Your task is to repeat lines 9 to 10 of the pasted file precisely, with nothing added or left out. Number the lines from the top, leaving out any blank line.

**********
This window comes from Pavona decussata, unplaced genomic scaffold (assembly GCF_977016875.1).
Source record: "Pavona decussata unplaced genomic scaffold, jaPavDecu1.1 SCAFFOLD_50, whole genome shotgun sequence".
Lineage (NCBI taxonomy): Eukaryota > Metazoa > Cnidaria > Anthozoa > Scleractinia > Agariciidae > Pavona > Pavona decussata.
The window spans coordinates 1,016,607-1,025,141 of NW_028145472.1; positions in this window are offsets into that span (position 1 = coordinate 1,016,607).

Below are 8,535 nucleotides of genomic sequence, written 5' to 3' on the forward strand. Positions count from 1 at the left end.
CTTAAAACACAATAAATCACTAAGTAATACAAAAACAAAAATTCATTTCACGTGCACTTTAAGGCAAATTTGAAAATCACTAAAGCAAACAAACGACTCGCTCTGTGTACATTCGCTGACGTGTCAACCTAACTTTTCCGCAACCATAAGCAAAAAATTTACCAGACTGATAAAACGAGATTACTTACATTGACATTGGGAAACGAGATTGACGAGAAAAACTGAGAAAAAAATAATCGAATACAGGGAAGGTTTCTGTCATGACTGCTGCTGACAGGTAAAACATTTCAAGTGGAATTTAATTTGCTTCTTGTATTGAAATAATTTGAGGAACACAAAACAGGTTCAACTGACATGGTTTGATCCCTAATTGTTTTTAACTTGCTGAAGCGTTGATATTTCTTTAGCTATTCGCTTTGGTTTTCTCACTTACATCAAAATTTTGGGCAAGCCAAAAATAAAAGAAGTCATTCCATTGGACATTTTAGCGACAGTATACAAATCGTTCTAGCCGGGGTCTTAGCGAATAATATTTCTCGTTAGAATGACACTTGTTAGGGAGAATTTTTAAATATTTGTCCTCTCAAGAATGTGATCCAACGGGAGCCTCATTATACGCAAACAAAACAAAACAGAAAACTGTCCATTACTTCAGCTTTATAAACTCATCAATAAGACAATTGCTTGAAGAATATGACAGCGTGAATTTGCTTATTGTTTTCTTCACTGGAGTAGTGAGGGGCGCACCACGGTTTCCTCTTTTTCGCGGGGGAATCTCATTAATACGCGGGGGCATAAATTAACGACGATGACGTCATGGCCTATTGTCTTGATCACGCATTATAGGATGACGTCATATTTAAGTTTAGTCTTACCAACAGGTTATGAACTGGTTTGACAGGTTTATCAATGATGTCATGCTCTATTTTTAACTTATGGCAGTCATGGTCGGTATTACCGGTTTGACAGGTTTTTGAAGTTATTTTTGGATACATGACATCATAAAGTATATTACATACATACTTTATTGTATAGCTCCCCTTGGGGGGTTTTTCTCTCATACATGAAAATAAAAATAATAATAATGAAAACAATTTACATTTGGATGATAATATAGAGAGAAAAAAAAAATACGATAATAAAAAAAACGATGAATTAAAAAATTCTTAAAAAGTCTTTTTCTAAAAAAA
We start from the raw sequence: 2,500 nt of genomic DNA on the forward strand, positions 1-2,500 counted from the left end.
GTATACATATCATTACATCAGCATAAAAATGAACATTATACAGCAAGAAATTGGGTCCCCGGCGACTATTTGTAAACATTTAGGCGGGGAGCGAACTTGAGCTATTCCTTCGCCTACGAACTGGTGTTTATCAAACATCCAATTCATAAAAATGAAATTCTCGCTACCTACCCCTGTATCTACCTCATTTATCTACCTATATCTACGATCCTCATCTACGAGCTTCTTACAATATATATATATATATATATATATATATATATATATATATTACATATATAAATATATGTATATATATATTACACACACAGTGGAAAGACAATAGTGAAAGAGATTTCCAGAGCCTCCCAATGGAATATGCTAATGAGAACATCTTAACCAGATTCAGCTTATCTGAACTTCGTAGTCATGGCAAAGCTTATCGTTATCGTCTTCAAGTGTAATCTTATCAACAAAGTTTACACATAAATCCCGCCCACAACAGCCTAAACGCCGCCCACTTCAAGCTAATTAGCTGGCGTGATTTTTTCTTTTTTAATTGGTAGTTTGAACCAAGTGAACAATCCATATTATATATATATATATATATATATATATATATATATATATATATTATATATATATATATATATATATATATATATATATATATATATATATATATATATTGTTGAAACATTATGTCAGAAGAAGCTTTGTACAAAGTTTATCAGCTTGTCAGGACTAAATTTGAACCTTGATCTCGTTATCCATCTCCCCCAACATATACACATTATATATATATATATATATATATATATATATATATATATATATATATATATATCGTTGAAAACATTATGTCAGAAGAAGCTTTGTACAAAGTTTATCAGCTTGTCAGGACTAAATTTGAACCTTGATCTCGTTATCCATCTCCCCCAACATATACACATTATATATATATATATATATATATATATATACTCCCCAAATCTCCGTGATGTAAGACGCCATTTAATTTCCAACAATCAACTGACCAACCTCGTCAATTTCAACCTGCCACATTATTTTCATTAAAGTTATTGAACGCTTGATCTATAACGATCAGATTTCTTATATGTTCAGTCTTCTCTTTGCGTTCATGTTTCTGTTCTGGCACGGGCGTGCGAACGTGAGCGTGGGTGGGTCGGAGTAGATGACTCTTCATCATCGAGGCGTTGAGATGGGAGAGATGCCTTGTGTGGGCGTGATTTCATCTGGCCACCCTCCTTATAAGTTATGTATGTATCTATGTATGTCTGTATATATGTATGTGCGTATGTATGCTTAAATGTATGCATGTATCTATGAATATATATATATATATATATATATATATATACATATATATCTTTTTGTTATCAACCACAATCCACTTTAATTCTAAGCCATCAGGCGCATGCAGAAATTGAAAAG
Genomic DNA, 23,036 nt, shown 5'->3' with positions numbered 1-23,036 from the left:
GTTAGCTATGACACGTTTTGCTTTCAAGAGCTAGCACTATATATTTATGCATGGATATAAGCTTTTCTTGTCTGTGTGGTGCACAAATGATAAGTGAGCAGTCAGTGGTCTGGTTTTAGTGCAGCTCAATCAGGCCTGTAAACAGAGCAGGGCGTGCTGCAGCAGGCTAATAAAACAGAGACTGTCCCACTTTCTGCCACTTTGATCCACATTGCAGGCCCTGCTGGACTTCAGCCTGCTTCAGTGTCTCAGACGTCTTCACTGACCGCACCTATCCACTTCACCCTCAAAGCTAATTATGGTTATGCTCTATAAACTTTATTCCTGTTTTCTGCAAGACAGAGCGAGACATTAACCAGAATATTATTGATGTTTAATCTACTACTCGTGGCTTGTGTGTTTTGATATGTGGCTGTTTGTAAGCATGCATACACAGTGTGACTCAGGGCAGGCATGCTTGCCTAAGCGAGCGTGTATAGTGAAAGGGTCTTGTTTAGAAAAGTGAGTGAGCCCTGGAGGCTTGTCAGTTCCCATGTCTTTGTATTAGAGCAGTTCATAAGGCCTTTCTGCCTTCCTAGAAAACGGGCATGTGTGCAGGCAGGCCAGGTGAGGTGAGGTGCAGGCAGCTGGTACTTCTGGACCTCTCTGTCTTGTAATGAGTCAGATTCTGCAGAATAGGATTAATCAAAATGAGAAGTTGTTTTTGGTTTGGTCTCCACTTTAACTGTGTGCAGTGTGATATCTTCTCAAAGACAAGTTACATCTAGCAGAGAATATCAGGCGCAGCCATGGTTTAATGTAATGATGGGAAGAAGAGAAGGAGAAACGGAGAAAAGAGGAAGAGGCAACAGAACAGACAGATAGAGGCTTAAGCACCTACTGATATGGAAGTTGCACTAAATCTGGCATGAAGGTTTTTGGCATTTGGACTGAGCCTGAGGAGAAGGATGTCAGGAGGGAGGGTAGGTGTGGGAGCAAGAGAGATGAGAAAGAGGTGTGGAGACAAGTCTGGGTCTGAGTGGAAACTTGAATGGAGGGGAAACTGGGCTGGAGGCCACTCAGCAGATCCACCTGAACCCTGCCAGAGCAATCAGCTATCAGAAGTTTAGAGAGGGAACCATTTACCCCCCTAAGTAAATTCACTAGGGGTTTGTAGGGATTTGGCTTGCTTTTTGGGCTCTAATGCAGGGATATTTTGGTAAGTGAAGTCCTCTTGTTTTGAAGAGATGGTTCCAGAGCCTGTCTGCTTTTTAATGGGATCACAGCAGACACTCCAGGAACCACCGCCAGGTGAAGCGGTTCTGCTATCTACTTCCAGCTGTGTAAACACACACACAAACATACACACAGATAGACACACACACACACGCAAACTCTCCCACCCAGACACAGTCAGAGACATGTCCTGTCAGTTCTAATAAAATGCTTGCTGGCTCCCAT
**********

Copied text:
Genomic DNA, 23,036 nt, shown 5'->3' with positions numbered 1-23,036 from the left:
GTTAGCTATGACACGTTTTGCTTTCAAGAGCTAGCACTATATATTTATGCATGGATATAAGCTTTTCTTGTCTGTGTGGTGCACAAATGATAAGTGAGCAGTCAGTGGTCTGGTTTTAGTGCAGCTCAATCAGGCCTGTAAACAGAGCAGGGCGTGCTGCAGCAGGCTAATAAAACAGAGACTGTCCCACTTTCTGCCACTTTGATCCACATTGCAGGCCCTGCTGGACTTCAGCCTGCTTCAGTGTCTCAGACGTCTTCACTGACCGCACCTATCCACTTCACCCTCAAAGCTAATTATGGTTATGCTCTATAAACTTTATTCCTGTTTTCTGCAAGACAGAGCGAGACATTAACCAGAATATTATTGATGTTTAATCTACTACTCGTGGCTTGTGTGTTTTGATATGTGGCTGTTTGTAAGCATGCATACACAGTGTGACTCAGGGCAGGCATGCTTGCCTAAGCGAGCGTGTATAGTGAAAGGGTCTTGTTTAGAAAAGTGAGTGAGCCCTGGAGGCTTGTCAGTTCCCATGTCTTTGTATTAGAGCAGTTCATAAGGCCTTTCTGCCTTCCTAGAAAACGGGCATGTGTGCAGGCAGGCCAGGTGAGGTGAGGTGCAGGCAGCTGGTACTTCTGGACCTCTCTGTCTTGTAATGAGTCAGATTCTGCAGAATAGGATTAATCAAAATGAGAAGTTGTTTTTGGTTTGGTCTCCACTTTAACTGTGTGCAGTGTGATATCTTCTCAAAGACAAGTTACATCTAGCAGAGAATATCAGGCGCAGCCATGGTTTAATGTAATGATGGGAAGAAGAGAAGGAGAAACGGAGAAAAGAGGAAGAGGCAACAGAACAGACAGATAGAGGCTTAAGCACCTACTGATATGGAAGTTGCACTAAATCTGGCATGAAGGTTTTTGGCATTTGGACTGAGCCTGAGGAGAAGGATGTCAGGAGGGAGGGTAGGTGTGGGAGCAAGAGAGATGAGAAAGAGGTGTGGAGACAAGTCTGGGTCTGAGTGGAAACTTGAATGGAGGGGAAACTGGGCTGGAGGCCACTCAGCAGATCCACCTGAACCCTGCCAGAGCAATCAGCTATCAGAAGTTTAGAGAGGGAACCATTTACCCCCCTAAGTAAATTCACTAGGGGTTTGTAGGGATTTGGCTTGCTTTTTGGGCTCTAATGCAGGGATATTTTGGTAAGTGAAGTCCTCTTGTTTTGAAGAGATGGTTCCAGAGCCTGTCTGCTTTTTAATGGGATCACAGCAGACACTCCAGGAACCACCGCCAGGTGAAGCGGTTCTGCTATCTACTTCCAGCTGTGTAAACACACACACAAACATACACACAGATAGACACACACACACACGCAAACTCTCCCACCCAGACACAGTCAGAGACATGTCCTGTCAGTTCTAATAAAATGCTTGCTGGCTCCCAT